Are you and your company committed to Leadership Fitness?
by John Zettler
It’s that time of year again. The time of year when we make resolutions personally, and goals professionally. Well let’s talk about the professional goal of Being a Great Leader. Since I’m sure so many of us are thinking about our personal fitness/health, let’s use that analogy to serve as the bridge to being a great leader.
If we think of our physical fitness, it’s likely true that we’ve come in and out of being at our best. For those of us who have remained fit it’s because it has become a life-long practice which has taken constant focus, discipline and commitment.
Well the same can be true for our organizations Leadership journey. When we put focus and discipline towards it, we see results, when we let it slip, we feel the effects.
We invite you and your organization to start off the New Year by making a commitment towards your Leadership Fitness. The personal or organizational assessment below will help you uncover your strengths, areas of opportunity and potential blind spots which is much like the first appointment you have with a personal trainer. From there, in the same way it’s done with personal training, we will help develop a clear roadmap to support you and your organization achieving your goals.
Who Do You Consider to be a Great Leader?
Maybe you’re thinking of a former or current boss, another leader in your organization, a friend, a famous business person, a teacher, a coach, or even a motivational speaker you once saw. Regardless, leaders show up in all aspects of our life both personally and professionally.
However, we also know that just because you have the title (implied or otherwise) of a leader, it doesn’t guarantee they are effective. In fact it seems the contrary. One staggering statistic, based on a 2017 Dale Carnegie study, suggests that 75% of people who leave their company aren’t leaving their company, rather they’re leaving their immediate leader. And this is a shame because with a little commitment, humility and hard work, we can all be the leader we just thought of.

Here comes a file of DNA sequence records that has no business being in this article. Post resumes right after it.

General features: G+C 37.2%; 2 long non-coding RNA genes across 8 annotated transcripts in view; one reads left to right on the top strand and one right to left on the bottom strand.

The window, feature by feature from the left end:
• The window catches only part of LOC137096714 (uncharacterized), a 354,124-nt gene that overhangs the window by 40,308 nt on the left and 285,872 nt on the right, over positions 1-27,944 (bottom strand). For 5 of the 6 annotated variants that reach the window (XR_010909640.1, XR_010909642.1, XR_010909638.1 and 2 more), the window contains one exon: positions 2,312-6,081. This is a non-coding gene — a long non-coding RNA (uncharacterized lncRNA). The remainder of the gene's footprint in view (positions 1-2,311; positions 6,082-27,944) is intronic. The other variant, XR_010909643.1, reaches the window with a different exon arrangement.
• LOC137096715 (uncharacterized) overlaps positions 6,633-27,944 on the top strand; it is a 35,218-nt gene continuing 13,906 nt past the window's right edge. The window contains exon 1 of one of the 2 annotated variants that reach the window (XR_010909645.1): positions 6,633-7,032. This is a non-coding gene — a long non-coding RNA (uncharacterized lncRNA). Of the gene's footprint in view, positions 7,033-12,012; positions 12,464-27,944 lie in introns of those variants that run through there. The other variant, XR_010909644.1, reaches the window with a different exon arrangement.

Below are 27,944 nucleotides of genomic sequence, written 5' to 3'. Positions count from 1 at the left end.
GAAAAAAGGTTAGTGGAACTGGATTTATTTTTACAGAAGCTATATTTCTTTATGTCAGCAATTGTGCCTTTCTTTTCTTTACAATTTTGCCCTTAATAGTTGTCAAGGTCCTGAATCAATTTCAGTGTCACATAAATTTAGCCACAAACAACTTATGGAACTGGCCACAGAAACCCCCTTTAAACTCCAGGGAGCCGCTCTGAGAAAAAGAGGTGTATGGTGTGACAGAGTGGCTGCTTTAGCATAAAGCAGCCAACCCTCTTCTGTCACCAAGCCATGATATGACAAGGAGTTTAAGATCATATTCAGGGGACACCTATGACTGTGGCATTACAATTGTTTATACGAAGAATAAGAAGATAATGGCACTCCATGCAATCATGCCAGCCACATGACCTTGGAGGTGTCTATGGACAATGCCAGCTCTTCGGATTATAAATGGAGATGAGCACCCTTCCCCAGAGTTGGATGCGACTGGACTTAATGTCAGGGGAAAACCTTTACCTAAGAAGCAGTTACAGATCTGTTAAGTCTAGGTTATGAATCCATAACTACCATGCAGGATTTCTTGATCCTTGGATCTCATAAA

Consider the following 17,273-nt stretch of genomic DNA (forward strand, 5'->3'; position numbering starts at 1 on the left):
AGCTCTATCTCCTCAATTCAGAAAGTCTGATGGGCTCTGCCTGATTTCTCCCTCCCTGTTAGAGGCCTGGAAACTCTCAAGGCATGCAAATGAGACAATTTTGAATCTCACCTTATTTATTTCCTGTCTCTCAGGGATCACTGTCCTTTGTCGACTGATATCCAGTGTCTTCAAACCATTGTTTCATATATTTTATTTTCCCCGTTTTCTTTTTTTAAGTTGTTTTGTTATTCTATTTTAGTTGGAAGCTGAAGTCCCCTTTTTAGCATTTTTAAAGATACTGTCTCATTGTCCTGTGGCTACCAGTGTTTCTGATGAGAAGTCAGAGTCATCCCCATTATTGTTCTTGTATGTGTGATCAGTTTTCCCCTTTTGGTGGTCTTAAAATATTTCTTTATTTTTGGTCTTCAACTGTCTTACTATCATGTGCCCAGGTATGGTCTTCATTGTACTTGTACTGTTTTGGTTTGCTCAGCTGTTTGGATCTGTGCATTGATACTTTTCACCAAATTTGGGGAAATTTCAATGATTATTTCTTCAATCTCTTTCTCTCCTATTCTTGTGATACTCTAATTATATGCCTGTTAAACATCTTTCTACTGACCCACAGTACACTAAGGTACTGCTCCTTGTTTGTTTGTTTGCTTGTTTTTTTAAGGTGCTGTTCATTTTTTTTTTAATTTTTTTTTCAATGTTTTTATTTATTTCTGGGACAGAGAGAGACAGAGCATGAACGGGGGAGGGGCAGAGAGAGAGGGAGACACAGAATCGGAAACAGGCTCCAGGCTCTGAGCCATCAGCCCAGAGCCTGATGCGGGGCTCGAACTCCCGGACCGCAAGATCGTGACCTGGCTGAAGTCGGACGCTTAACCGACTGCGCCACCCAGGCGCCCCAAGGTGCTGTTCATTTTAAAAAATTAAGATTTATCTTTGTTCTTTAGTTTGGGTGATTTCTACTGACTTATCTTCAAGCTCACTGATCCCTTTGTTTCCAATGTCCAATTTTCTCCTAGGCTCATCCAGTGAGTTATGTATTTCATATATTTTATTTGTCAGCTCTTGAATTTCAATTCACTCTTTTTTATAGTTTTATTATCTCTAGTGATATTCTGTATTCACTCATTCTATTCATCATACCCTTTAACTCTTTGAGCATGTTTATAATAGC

So how do we become this Leader?
Well before we can get started it’s important to know where we’re at today which is why we recommend you take the assessment noted above. And, over the next 10 weeks I’m going to share with you our point of view on the Top 10 Leadership Qualities you need to be a great leader. Each week we’ll deconstruct each of these qualities. For now, here’s the list we’ve compiled based on a study our team started over 2 ½ years ago.
- Vision/Forward Thinking
- Development Mindset
- Emotional Intelligence
Until next week, some final thoughts for you to consider. As I’m sure you’ve seen over the past week, there are tons of self-help and resolution type articles out there. Surprisingly enough it was a meme that impacted me the most – “what is the difference between being interested in something versus being committed to something.” It essentially said, if you’re interested – good luck because you’ll come up with all the excuses in the world as to why it’s not a priority. But, if you’re committed to something you will accept no excuses and you will instead focus on whatever it takes to achieve your goals.
As I thought about commitment more I thought about what it would actually look like if I was committed to something. What I leave you with are some of the points I came up with.
Here’s what 100% commitment looks like:
- If you are truly committed there are no excuses
- It will become your daily practice
- You can already visualize what the end looks like
- You know you need to make this happen so it’s not negotiable in your mind
- As such, your mind isn’t even thinking about “being interested”
- You show up every day with a positive attitude towards this goal – even on those days when you don’t feel particularly well
- You are accountable to someone and you give them permission not to let you off the hook – regardless of what you tell them
- You celebrate your successes
- You are vulnerable and therefore allow for not being perfect
Director, Talent Strategy & Development, Dale Carnegie Training®
Contact me at 905.826.7300 x 230 or firstname.lastname@example.org
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